Kansas City Chiefs

Kansas City Chiefs

Once upon a time, a long time ago, there was team called the Oakland Raiders. They were a motley bunch, gutted of talent and cap space and struggling to field a competitive group. And then the rebuild began, but—as is true for most rebuilds—it was ugly.

The draft began to provide an influx of some nice talent, but it would take a while for them to grow up. In 2014, the Raiders were 0-10 in the midst of a 16-game losing streak while the Chiefs were 7-3, riding a 5-game winning streak that included beating the defending Super Bowl Champions Seattle Seahawks.

There’s no way the Raiders should have won that game, but lightning struck and young Derek Carr made his first game-winning TD throw to #89 James Jones.

That game was made into a fantastic finish courtesy of the Raiders defense, particularly Sio Moore, Khalil Mack, and an angry Justin Tuck.

his is what it sounds like to get an 0-16 Gorilla of your back.

The team that started 0-10 would finish 3-3 and that would give the team and the players something to build on. The next two season, they went 19-13 which brings us to now.

The previous 3-game losing streak that culminated with that missed extra point loss to the Chargers had the fanbase’s morale at a 3-year low. Expectations were focused on a deep playoff run (‘Super Bowl or Bust’) and the fact that struggles were punctuated by an anemic offense had heads spinning.

Like 2014, many gave the Raiders little chance to win, but the team rallied around each other, fought and battled, and overcame the adversity.

So, on the 4th try at the TD, when Crabtree caught the ball, got both knees down just inside the front left pylon, the screams were of a huge catharsis; the gorilla was not as large as in 2014, but a big one nonetheless.

This was the game of the year so far for the Raiders and may well mark the turning point of the season. If the Raiders go deep the rest of the year, we will look back at this game (and ‘the drive’) as setting the stage, much like the 2-point conversion in New Orleans set the stage for the 2016 season.

Most everything has already been said about this game, so I’ll just try to focus on a few more interesting bits :

I don’t believe this team ever doubted themselves. The attitude comes from the top and throughout the past 2+ years, they have always been mentally strong and focused. This team is made up of players that know how to grind and how to overcome. The fan base is far more fragile than this team is.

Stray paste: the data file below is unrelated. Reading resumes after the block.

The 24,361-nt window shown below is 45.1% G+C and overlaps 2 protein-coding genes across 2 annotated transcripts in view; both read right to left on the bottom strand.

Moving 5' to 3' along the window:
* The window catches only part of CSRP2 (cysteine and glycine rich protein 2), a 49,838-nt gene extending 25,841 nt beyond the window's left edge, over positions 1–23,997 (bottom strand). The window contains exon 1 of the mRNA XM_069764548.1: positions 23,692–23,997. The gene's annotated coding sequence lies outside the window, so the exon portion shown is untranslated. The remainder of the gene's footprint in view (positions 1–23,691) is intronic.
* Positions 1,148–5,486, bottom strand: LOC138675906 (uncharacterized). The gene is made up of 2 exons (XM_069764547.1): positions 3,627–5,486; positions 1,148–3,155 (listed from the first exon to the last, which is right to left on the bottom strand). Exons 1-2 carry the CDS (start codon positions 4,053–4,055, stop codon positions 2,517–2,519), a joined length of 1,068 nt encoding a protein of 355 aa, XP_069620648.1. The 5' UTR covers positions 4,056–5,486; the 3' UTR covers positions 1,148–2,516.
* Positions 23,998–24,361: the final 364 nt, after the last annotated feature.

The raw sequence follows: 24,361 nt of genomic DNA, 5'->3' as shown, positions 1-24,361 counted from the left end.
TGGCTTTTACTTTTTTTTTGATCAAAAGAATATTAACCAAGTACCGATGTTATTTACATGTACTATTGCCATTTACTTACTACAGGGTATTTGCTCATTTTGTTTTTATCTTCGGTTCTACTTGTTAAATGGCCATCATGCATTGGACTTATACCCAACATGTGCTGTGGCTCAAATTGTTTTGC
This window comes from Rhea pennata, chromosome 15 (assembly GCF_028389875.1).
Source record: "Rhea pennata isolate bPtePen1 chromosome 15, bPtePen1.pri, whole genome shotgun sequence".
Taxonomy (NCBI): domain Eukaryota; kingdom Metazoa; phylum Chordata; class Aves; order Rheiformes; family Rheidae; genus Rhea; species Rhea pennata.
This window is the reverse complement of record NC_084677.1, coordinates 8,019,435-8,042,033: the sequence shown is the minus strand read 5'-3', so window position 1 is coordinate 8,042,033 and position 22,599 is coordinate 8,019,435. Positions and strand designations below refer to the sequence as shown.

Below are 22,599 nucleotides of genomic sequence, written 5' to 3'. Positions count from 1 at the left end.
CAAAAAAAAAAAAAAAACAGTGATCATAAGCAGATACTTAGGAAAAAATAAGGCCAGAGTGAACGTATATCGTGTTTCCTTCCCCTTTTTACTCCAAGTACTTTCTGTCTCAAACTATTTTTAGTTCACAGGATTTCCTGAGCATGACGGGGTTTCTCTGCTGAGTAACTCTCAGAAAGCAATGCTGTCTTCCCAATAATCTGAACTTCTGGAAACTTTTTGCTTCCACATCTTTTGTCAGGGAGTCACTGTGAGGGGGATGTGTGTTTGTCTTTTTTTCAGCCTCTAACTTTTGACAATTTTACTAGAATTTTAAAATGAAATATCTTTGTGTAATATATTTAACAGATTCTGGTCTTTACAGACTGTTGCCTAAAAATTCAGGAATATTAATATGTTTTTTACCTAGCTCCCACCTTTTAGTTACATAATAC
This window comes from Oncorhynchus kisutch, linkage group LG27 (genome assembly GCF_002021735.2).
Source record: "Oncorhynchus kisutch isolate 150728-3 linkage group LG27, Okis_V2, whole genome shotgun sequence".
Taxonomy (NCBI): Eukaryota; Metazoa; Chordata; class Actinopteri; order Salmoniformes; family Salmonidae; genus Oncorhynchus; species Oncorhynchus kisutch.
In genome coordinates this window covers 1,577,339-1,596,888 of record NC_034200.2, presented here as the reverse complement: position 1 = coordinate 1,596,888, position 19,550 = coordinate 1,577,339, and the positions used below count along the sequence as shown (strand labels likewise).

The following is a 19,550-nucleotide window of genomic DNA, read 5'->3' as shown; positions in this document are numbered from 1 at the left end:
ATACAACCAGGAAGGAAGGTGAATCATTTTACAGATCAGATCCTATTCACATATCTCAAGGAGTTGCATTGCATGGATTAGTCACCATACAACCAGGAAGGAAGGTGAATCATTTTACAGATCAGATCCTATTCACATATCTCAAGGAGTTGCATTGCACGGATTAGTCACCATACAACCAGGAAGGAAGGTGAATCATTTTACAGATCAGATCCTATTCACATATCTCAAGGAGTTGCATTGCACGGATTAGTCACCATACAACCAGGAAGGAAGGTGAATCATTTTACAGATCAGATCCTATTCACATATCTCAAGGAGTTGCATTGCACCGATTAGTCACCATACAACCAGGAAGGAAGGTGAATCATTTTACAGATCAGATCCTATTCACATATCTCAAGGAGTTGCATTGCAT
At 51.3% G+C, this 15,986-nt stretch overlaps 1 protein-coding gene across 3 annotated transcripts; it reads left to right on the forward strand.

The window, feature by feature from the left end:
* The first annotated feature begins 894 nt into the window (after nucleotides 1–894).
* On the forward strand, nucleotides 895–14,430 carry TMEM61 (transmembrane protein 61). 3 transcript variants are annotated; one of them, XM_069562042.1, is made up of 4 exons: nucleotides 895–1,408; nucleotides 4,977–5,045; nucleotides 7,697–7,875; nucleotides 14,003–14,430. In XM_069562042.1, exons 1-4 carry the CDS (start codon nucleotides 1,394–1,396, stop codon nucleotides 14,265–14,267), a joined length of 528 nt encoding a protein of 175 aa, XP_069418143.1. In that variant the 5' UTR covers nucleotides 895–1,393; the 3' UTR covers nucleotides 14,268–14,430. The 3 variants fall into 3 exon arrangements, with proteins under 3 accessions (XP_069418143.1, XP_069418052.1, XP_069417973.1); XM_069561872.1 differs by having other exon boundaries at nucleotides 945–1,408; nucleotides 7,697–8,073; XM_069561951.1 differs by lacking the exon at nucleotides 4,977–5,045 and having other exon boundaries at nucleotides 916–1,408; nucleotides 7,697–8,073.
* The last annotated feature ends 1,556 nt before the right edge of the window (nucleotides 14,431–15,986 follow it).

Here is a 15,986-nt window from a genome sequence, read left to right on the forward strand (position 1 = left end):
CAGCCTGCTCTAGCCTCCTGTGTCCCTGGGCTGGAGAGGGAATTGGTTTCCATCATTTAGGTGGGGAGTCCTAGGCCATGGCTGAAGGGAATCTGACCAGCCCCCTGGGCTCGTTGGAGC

I do wonder if this young team was a little over-confident early in the year and if it has taken being ‘punched in the mouth’ 4x in a row to get back to grinding like they did last year. For young teams dealing with success can be as difficult as dealing with adversity.
Defensive frontline did a very good job overall. Limited Kareem Hunt to 19/93, 4.9 avg, but outside of one big run for 34 (more on that later), held him to 18/59, 3.3 avg. Lots of good fits, lots of good discipline, and great effort.
Hunt is a definite talent. Powerfully built and low; when he tucks down, he has nearly no tackling surface and even guys like NaVorro Bowman bounce off because they have nothing to wrap.

There has been obvious improvements on the defensive front week-to-week; if you study the video, you can see corrections being made and mistakes not being made twice. But still the main weakness is the DL recognizing draw plays; the young interior DL attack outside and upfield on pass sets and then leave huge holes inside. Hunt’s big run came on a draw.
Bruce Irvin et al were banging on Travis Kelce much of the night to keep him from getting a clean release. That helped the coverage out and limited Kelce’s performance. One of the times that Bruce didn’t/couldn’t bump Kelce resulted in that 1st quarter touchdown.
Ken Norton has been blitzing like crazy since week 1, notably being burnt by Kirk Cousins in Week 3 WAS game. Thursday, he showed blitz A LOT, but backed out almost every time. Two notable blitzes (both by Bowman), one was picked up and resulted in the Tyreek Hill TD, the other was not picked up and resulted in a key 3rd down incompletion.
Many of the fake blitzes forced KC to adjust protection calls, so when they backed out of the blitz, it would result in a 3/4-man rush with Khalil Mack having a 1-on-1. GREAT design.
Defense legitimately had 2 defensive stops on 3rd down that ended up otherwise. The strange Denico Autry personal foul (falling into Alex Smith’s legs) that extended a drive and the Keith McGill tipped ball to Albert Wilson TD. Point is that the defense is playing well enough to have held KC to ~16 pts. As they clean up more and more, we may see the defense improve, hopefully by end of year when it matters the most.
I admit that I did not trust the defense to get a 3-and-out at the end when the team needed it. They proved me wrong and rose up like champions. It reminded me of the end of the Carolina game.
Salute Vadal Alexander
Jared Cook was signed specifically to help beat the Chiefs. In 2016, the Raiders were down 8 and had a chance to win it. They went with this play :

2017, similar situation and go with:

It’s a great win, but it’s only one win. You don’t get extra points for beating a 5-1 team. So now take it in the cliche ‘one game at a time’-mode and focus on getting a win at Buffalo and getting to .500.